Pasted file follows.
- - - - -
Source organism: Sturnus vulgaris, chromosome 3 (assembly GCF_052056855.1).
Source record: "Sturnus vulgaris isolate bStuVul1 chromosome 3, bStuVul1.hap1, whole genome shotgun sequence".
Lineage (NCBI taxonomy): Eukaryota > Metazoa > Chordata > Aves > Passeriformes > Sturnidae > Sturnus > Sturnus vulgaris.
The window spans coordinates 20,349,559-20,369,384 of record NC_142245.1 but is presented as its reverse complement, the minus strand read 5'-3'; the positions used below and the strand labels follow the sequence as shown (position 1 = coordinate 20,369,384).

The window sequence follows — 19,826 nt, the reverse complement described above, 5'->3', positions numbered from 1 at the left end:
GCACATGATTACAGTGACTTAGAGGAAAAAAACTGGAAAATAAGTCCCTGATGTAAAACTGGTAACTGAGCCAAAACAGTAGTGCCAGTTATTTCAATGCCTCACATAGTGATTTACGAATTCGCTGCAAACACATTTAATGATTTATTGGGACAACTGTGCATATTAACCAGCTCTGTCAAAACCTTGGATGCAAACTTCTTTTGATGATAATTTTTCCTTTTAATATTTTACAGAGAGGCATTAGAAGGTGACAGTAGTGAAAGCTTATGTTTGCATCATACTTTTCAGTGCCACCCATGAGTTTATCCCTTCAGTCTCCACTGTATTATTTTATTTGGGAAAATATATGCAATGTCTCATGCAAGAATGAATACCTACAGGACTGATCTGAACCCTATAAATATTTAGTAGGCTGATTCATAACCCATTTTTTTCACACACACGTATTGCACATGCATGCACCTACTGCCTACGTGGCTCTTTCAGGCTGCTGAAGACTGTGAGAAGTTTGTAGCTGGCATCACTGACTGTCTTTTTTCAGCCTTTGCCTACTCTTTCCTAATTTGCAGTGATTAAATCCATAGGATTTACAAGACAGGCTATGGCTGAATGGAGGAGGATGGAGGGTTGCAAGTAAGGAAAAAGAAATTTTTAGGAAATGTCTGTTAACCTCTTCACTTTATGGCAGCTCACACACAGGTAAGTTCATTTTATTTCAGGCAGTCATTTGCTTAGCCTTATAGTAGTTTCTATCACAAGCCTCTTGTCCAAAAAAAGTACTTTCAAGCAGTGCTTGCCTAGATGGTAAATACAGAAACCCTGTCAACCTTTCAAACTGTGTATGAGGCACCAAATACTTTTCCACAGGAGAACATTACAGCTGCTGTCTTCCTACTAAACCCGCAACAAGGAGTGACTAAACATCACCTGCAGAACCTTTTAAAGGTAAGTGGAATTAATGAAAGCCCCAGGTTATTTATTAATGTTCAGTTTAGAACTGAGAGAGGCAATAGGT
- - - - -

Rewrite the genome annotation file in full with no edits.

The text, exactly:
Source organism: Sturnus vulgaris, chromosome 3 (assembly GCF_052056855.1).
Source record: "Sturnus vulgaris isolate bStuVul1 chromosome 3, bStuVul1.hap1, whole genome shotgun sequence".
Lineage (NCBI taxonomy): Eukaryota > Metazoa > Chordata > Aves > Passeriformes > Sturnidae > Sturnus > Sturnus vulgaris.
The window spans coordinates 20,349,559-20,369,384 of record NC_142245.1 but is presented as its reverse complement, the minus strand read 5'-3'; the positions used below and the strand labels follow the sequence as shown (position 1 = coordinate 20,369,384).

The window sequence follows — 19,826 nt, the reverse complement described above, 5'->3', positions numbered from 1 at the left end:
GCACATGATTACAGTGACTTAGAGGAAAAAAACTGGAAAATAAGTCCCTGATGTAAAACTGGTAACTGAGCCAAAACAGTAGTGCCAGTTATTTCAATGCCTCACATAGTGATTTACGAATTCGCTGCAAACACATTTAATGATTTATTGGGACAACTGTGCATATTAACCAGCTCTGTCAAAACCTTGGATGCAAACTTCTTTTGATGATAATTTTTCCTTTTAATATTTTACAGAGAGGCATTAGAAGGTGACAGTAGTGAAAGCTTATGTTTGCATCATACTTTTCAGTGCCACCCATGAGTTTATCCCTTCAGTCTCCACTGTATTATTTTATTTGGGAAAATATATGCAATGTCTCATGCAAGAATGAATACCTACAGGACTGATCTGAACCCTATAAATATTTAGTAGGCTGATTCATAACCCATTTTTTTCACACACACGTATTGCACATGCATGCACCTACTGCCTACGTGGCTCTTTCAGGCTGCTGAAGACTGTGAGAAGTTTGTAGCTGGCATCACTGACTGTCTTTTTTCAGCCTTTGCCTACTCTTTCCTAATTTGCAGTGATTAAATCCATAGGATTTACAAGACAGGCTATGGCTGAATGGAGGAGGATGGAGGGTTGCAAGTAAGGAAAAAGAAATTTTTAGGAAATGTCTGTTAACCTCTTCACTTTATGGCAGCTCACACACAGGTAAGTTCATTTTATTTCAGGCAGTCATTTGCTTAGCCTTATAGTAGTTTCTATCACAAGCCTCTTGTCCAAAAAAAGTACTTTCAAGCAGTGCTTGCCTAGATGGTAAATACAGAAACCCTGTCAACCTTTCAAACTGTGTATGAGGCACCAAATACTTTTCCACAGGAGAACATTACAGCTGCTGTCTTCCTACTAAACCCGCAACAAGGAGTGACTAAACATCACCTGCAGAACCTTTTAAAGGTAAGTGGAATTAATGAAAGCCCCAGGTTATTTATTAATGTTCAGTTTAGAACTGAGAGAGGCAATAGGT